MDH: Excessive drinking cost Minnesotans almost $8B in 2019
Excessive drinking cost Minnesotans nearly $8 billion in 2019, or nearly $1,400 per person, according to a new report by the Minnesota Department of Health (MDH.)
Thursday, MDH published its study in the American Journal of Preventative Medicine in an effort to quantify the cost of excessive drinking. However, in addition to the economic cost, MDH notes that excessive drinking is also linked to an increased risk of violence and injury, like traffic crashes, and chronic health problems like liver disease, heart disease, high blood pressure, and some cancers.
The department’s report listed a few key findings:
- Lost productivity from excessive drinking accounted for almost three-quarters of the financial costs, including increased absenteeism, impaired productivity at work and at home, premature mortality and incarceration.
- While only about 3% of inpatient hospital treatments were attributable to alcohol the visits accounted for 35% of all inpatient health care costs.
- For each alcoholic drink purchased, Minnesotans experience an impact cost equivalent to $2.86.
- Binge drinking contributed to 73% of the financial costs to society, or $5.7 billion, due to things like lost productivity, crime, motor vehicle crashes and fetal alcohol spectrum disorder.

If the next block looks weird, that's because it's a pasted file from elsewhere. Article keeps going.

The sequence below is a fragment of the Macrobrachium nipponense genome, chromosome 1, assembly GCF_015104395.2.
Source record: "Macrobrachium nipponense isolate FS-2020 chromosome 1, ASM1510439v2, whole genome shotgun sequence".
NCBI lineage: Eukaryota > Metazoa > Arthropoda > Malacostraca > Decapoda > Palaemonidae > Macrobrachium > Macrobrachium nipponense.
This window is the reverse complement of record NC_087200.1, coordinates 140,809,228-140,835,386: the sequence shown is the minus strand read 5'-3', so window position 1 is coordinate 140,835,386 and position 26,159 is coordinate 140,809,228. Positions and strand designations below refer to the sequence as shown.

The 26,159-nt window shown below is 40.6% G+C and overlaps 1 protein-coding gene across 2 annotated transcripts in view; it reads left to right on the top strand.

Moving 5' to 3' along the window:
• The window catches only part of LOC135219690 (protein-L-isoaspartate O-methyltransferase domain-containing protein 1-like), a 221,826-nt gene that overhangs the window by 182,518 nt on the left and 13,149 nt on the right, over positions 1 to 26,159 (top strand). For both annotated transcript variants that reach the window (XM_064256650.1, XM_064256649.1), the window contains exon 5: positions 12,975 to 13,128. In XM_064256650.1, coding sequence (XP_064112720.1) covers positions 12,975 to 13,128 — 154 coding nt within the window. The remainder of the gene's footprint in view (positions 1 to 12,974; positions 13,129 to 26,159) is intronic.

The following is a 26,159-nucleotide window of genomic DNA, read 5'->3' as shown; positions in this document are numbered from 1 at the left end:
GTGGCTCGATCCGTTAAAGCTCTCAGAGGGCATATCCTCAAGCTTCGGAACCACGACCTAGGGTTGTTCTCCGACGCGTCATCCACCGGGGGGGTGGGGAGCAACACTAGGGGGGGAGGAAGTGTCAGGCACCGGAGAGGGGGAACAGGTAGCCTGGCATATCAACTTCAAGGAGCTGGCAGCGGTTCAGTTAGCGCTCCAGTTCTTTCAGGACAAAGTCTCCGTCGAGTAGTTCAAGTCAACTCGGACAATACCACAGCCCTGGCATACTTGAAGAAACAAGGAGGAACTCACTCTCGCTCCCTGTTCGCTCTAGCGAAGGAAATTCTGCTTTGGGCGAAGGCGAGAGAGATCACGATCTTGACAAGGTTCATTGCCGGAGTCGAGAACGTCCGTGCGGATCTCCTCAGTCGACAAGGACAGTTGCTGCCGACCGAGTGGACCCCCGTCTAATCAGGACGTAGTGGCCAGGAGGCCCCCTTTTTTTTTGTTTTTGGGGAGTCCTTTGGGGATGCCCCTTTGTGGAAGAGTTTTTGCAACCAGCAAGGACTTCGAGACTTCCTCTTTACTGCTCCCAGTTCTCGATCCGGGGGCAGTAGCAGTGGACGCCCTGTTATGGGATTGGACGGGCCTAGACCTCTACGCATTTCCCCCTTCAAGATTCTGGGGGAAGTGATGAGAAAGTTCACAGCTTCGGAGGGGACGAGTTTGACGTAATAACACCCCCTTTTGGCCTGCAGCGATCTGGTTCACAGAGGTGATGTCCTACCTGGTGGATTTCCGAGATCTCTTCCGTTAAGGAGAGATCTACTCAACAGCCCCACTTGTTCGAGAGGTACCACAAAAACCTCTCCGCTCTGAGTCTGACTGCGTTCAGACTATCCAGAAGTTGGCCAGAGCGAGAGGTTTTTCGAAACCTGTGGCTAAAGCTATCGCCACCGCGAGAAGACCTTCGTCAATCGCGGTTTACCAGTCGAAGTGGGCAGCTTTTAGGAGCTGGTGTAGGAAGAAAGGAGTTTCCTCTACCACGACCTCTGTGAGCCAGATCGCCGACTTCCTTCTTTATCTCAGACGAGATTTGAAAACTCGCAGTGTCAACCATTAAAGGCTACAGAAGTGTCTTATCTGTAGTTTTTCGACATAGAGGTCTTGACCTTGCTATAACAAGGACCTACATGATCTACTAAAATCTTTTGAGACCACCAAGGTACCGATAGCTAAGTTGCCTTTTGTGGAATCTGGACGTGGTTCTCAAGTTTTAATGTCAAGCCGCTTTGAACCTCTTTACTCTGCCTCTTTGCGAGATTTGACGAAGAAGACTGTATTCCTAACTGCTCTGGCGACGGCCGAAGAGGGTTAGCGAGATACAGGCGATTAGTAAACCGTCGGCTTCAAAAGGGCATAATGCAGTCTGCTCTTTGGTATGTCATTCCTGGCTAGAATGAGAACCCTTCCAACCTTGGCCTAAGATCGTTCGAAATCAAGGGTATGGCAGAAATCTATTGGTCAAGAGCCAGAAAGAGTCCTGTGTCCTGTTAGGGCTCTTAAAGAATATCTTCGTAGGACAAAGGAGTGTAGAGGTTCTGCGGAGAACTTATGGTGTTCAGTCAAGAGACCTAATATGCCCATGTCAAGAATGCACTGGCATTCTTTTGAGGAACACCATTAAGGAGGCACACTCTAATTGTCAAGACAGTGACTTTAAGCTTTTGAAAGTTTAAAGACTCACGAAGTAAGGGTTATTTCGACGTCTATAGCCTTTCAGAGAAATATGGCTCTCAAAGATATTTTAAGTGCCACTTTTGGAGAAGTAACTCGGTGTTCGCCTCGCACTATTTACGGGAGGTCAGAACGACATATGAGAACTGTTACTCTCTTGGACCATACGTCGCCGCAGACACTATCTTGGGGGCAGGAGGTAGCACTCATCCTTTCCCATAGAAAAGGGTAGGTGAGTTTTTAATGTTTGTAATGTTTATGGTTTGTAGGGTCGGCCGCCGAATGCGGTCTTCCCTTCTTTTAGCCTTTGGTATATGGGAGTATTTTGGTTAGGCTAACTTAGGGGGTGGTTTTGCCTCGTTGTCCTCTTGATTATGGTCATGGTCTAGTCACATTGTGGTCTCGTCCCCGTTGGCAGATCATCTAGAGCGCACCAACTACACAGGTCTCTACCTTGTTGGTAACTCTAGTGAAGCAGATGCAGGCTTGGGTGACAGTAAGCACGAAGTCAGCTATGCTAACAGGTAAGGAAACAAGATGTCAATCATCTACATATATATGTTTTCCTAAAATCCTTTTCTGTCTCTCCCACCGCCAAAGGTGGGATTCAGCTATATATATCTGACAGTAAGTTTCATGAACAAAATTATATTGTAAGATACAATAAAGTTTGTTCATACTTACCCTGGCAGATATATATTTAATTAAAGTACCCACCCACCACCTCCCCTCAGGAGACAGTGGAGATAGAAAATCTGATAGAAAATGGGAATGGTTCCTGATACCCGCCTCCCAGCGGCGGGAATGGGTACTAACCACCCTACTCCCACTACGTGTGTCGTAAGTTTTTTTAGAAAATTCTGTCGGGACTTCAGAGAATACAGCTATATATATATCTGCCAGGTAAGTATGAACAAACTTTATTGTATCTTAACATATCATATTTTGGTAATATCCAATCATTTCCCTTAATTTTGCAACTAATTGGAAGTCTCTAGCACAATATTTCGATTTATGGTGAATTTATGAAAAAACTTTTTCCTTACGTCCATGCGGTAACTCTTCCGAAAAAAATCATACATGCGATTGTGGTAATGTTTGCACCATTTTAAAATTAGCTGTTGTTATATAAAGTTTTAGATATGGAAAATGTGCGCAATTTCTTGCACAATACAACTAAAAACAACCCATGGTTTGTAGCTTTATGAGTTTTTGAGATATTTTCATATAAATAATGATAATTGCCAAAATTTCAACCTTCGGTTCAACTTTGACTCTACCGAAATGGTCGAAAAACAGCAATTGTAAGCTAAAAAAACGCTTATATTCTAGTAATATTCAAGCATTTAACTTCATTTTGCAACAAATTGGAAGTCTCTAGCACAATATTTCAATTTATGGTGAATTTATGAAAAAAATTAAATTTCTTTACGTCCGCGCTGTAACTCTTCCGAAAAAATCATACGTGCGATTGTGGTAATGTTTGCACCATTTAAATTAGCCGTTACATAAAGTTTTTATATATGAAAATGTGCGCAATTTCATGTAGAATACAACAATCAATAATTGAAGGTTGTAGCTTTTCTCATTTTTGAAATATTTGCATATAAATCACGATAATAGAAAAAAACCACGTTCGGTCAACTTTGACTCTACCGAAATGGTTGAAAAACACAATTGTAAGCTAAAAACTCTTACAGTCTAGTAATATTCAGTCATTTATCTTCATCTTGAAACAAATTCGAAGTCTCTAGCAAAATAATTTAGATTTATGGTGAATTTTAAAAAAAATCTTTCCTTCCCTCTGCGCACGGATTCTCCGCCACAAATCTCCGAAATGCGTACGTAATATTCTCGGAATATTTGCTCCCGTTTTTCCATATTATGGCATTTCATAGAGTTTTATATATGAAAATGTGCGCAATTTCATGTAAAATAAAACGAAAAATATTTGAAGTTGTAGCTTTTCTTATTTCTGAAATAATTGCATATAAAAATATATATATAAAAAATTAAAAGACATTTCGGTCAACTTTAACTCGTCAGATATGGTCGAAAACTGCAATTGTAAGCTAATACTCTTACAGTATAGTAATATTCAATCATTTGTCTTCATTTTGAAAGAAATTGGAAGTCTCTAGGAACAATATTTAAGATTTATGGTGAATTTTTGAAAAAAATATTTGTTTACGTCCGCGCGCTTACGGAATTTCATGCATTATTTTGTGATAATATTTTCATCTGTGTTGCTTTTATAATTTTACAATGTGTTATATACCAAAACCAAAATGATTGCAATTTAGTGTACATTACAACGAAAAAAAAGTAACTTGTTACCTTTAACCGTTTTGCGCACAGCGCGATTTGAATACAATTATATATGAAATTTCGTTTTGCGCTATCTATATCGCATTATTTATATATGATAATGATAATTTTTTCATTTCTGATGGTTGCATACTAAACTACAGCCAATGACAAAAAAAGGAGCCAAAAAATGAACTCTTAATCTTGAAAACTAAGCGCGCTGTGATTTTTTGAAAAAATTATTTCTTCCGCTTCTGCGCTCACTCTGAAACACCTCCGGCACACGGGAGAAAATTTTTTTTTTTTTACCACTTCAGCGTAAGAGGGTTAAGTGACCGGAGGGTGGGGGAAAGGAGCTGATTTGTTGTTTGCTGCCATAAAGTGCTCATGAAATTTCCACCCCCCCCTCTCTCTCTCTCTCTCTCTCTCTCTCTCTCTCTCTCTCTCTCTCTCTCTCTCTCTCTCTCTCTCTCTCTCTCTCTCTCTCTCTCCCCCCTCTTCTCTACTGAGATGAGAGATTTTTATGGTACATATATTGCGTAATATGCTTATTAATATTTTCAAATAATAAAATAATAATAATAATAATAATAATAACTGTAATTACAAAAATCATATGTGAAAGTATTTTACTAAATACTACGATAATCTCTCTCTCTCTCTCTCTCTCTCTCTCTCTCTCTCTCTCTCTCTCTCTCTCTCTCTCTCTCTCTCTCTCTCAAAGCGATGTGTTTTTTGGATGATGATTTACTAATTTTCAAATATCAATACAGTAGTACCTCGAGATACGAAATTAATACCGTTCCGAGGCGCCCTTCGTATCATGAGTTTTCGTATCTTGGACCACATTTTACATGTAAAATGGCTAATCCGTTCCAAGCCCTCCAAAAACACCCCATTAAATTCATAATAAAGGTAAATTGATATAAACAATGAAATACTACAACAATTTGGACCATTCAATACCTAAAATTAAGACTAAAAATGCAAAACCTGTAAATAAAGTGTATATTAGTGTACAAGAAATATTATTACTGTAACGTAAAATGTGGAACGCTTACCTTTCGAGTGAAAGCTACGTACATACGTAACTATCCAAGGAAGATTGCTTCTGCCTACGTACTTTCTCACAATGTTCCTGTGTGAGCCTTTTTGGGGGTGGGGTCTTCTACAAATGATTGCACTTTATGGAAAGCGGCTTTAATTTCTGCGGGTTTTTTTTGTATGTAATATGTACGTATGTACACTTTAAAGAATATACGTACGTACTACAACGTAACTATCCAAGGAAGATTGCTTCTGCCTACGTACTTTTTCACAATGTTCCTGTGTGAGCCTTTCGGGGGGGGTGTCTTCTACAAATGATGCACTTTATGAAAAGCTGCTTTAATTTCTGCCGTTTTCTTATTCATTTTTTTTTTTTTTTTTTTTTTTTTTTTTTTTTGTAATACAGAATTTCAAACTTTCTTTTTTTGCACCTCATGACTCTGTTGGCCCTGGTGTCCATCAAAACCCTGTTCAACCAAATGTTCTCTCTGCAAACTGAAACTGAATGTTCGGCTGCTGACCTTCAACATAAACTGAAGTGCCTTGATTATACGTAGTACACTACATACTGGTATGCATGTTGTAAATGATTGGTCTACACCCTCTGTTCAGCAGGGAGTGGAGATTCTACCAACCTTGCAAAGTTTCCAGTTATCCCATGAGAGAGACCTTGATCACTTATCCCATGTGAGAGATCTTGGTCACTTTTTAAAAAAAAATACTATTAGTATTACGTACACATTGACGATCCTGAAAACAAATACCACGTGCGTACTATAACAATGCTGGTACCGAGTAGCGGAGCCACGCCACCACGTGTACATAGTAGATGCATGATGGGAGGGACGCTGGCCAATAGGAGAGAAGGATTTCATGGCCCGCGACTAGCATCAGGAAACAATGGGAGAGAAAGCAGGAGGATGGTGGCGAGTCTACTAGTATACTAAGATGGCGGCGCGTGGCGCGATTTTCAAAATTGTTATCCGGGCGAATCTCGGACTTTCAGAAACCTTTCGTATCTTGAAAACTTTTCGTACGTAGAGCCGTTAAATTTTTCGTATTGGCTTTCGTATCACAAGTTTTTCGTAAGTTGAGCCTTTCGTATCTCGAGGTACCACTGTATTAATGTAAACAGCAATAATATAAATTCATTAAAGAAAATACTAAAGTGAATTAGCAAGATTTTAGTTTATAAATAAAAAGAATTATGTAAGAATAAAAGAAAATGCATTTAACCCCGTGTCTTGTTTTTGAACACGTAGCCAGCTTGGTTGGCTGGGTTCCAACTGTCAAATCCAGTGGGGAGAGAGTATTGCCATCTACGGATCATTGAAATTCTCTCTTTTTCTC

“Excessive drinking can significantly affect individual health, but it also has a cost for families, communities, and the health care system,” MDH Commissioner Jan Malcolm said. “The financial burden is staggering, and of course there are additional psychological and societal impacts and harms in addition to those measured here. It’s important that we acknowledge these impacts and find ways to mitigate them.”
Excessive drinking includes binge drinking, which is four or more drinks on an occasion for women or five or more for men, heavy drinking, which is eight or more drinks per week for women or 15 or more for men, and any drinking among pregnant people or those under the age of 21.
MDH says one of the initiatives being implemented in Minnesota to reduce the harms of excessive drinking is Place of Last Drink (POLD), which systematically collects data on where people last drank when they’re stopped for any alcohol-related incident. Those that are named frequently can then get help to improve practices and reduce illegal service to already-intoxicated people.
Health officials say excessive drinking is one of the leading causes of preventable death in the U.S., contributing to more than 2,000 deaths per year in Minnesota alone.
For a more detailed breakdown of MDH’s study, click here. MDH also has information on how alcohol can impact Minnesotans’ health here. Additionally, the Centers for Disease Control and Prevention has an online tool to learn more about drinking habits and help make a plan to avoid excessive drinking.